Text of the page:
Singapore has one of the busiest sea ports in the world. Located at the crossroads of many major shipping routes, Singapore is a focal point of some 400 shipping lines with links to more than 700 ports around the world. Given much of its territorial waters are dedicated to marine use, there are limits to how much land Singapore can reclaim.
Two new reclamation projects were recently launched at Pulau Tekong and Tuas View Extension. As these large scale projects were being carried out, Malaysia alleged that the works were having an adverse impact on their territorial waters. Singapore’s ongoing reclamation works were subject to consideration by the International Tribunal for the Law of the Sea on the grounds that they were causing trans boundary environmental harm. In the resolution paper it was determined that the works were not having the adverse impacts as claimed, but that strict monitoring needed to be undertaken to ensure this remained the case.
The use of 3D hydrodynamic and sediment plume modelling is considered international best practice and was used as the benchmark for all WorleyParsons modelling. Three dimensional hydrodynamic numerical modelling of sediment plumes underpins the scientific assessment of potential impact from dredging and sediment disposalactivities. WorleyParsons developed a front and backend system, called Neptune, to pro-actively manage any marine construction activities using sophisticated hydrodynamic models. This groundbreaking initiative to monitor all of Singapore’s territorial waters in 3D every hour in near-real-time is a global first and utilises a cutting-edge algorithm. Harnessing the power of satellite technology and cloud computing, WorleyParsons can identify where construction-related plumes or altered currents are affecting environmental receptors including in this case, at the Singapore/Malaysian boundary. The Neptune facility means that data that would previously have taken years to process can now be viewed and analysed in a matter of seconds and government officials can now see where plumes are crossing the border (in 3D in near-real-time), or can even receive automatic alerts when this occurs to enable impacting activities to be stopped before more damage is done.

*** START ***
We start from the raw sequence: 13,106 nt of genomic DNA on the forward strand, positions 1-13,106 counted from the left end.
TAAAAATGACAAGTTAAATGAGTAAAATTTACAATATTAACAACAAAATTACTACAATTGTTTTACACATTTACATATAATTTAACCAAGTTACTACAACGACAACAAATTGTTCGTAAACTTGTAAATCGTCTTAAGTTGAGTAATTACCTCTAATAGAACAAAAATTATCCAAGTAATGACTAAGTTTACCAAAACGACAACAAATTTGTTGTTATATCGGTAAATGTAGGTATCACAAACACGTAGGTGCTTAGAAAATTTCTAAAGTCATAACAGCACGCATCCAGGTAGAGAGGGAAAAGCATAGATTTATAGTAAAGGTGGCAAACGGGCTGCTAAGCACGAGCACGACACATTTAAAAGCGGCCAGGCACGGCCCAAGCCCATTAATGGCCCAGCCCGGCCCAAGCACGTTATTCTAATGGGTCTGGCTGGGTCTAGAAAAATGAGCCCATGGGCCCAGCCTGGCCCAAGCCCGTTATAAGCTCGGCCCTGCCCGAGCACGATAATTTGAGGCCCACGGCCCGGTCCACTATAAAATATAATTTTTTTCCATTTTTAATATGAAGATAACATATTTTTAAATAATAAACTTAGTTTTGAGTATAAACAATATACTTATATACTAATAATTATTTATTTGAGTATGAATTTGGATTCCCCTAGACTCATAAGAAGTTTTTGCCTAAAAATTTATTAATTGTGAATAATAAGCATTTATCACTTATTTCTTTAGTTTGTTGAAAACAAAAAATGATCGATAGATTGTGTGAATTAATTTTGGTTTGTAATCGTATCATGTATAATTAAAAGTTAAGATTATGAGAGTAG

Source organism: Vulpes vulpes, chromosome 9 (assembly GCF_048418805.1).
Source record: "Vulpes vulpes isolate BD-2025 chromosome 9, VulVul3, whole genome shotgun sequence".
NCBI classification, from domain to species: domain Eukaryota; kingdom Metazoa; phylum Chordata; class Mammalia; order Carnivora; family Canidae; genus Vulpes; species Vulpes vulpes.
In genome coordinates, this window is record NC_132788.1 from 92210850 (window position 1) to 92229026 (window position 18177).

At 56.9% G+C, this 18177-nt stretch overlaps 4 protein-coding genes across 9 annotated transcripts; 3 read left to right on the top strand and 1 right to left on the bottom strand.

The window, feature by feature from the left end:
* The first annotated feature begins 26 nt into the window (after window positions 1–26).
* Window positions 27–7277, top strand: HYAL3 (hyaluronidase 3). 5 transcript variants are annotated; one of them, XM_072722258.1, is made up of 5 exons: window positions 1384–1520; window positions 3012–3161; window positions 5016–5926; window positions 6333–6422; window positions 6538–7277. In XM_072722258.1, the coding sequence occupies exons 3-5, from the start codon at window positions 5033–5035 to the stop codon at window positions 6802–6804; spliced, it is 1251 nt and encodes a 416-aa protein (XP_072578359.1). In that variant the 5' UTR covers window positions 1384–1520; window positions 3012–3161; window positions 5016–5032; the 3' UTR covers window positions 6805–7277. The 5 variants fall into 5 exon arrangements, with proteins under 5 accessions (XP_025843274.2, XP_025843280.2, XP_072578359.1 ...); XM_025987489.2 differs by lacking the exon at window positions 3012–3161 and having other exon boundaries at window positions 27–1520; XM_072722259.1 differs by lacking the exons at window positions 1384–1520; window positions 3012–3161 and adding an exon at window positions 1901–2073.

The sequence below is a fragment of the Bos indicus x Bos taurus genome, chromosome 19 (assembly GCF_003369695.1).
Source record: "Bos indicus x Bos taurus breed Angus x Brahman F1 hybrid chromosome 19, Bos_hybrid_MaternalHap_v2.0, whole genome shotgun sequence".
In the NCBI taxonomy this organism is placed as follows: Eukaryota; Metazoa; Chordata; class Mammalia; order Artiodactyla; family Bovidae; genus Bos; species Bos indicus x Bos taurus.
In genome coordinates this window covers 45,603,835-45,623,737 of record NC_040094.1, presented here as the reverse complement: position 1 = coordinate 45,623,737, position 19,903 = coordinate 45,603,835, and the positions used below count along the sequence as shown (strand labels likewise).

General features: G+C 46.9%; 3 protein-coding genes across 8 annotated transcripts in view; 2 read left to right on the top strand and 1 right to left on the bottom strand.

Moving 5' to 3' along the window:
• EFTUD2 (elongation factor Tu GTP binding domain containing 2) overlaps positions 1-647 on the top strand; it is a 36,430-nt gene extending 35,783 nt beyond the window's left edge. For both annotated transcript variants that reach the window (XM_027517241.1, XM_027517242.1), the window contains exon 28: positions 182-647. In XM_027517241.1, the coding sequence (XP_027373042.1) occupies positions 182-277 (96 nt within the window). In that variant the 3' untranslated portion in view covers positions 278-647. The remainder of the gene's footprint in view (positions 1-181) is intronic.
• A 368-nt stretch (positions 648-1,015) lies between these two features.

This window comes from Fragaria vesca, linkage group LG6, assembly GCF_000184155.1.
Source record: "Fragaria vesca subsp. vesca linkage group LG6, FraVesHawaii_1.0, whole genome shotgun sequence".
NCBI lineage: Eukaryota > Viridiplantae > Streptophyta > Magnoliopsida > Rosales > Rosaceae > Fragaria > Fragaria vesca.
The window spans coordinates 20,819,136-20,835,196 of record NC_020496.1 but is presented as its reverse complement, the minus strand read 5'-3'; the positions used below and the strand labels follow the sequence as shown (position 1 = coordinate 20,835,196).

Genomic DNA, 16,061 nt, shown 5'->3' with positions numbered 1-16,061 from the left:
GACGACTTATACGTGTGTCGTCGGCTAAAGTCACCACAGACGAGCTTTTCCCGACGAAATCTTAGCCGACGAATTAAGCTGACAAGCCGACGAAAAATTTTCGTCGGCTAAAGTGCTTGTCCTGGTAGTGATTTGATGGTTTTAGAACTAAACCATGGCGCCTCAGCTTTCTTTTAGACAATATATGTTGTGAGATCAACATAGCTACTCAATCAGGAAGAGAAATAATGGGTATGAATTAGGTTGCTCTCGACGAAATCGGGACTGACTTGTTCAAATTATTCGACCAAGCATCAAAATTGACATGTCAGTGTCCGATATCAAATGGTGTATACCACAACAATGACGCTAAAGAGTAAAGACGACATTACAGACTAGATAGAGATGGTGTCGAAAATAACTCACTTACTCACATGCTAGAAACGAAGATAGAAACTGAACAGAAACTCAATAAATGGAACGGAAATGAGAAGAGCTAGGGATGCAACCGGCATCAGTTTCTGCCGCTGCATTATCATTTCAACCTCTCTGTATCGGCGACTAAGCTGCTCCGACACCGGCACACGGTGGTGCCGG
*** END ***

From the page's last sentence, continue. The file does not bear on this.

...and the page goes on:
While Singapore has utilised 2D modelling and huge field-based monitoring programs for the past 10 years, WorleyParsons recognised there was an opportunity for improvement and that they needed to be technically innovative in order to break into the market and deliver.
From its Centre of Excellence for Marine Sciences based in Perth, the firm created a solution that required development of complex hydrodynamic models, procedures for updating the spill budget and a quality control algorithm that rejected data sent by third parties if it did not meeton live telemetry information infield. The boundary issues also mean that there was extreme sensitivity around the project works.
As Singapore’s ongoing reclamation works were summoned to the International Tribunal for the Law of the Sea, WorleyParsons developed modelling solutions to proactively enable construction to continue, ensuring real time results and efficient monitoring.
The solutions included:
• Daily model hindcast
• Daily forecast analysis
• Daily satellite imaqery analysis
• Acoustic ADCPs
• Reports on the tonnage spilt daily, setting the nex t 48 hours’ spill budget.
All this was undertaken automatically through WorleyParsons’ Neptune platform- coupling together a complicated modelling, cloud computing and validation program-and using the technology in innovative ways. WorleyParsons was able to deliver daily reports within 24 hours to proactively manage the results from the dredge-related impacts while helping to save approximately 50 per cent in costs compared to other tender prices. This ambitious and innovative monitoring program helps overcome the ocean information challenge and gives users the power to protect environmentalquality objectives before adverse impacts can occur. Neptune allows governments to respond quickly to incidents, marine contractors to have more control over their construction process,and academics, NGOs, the media and the pulblic due to the wealth of information.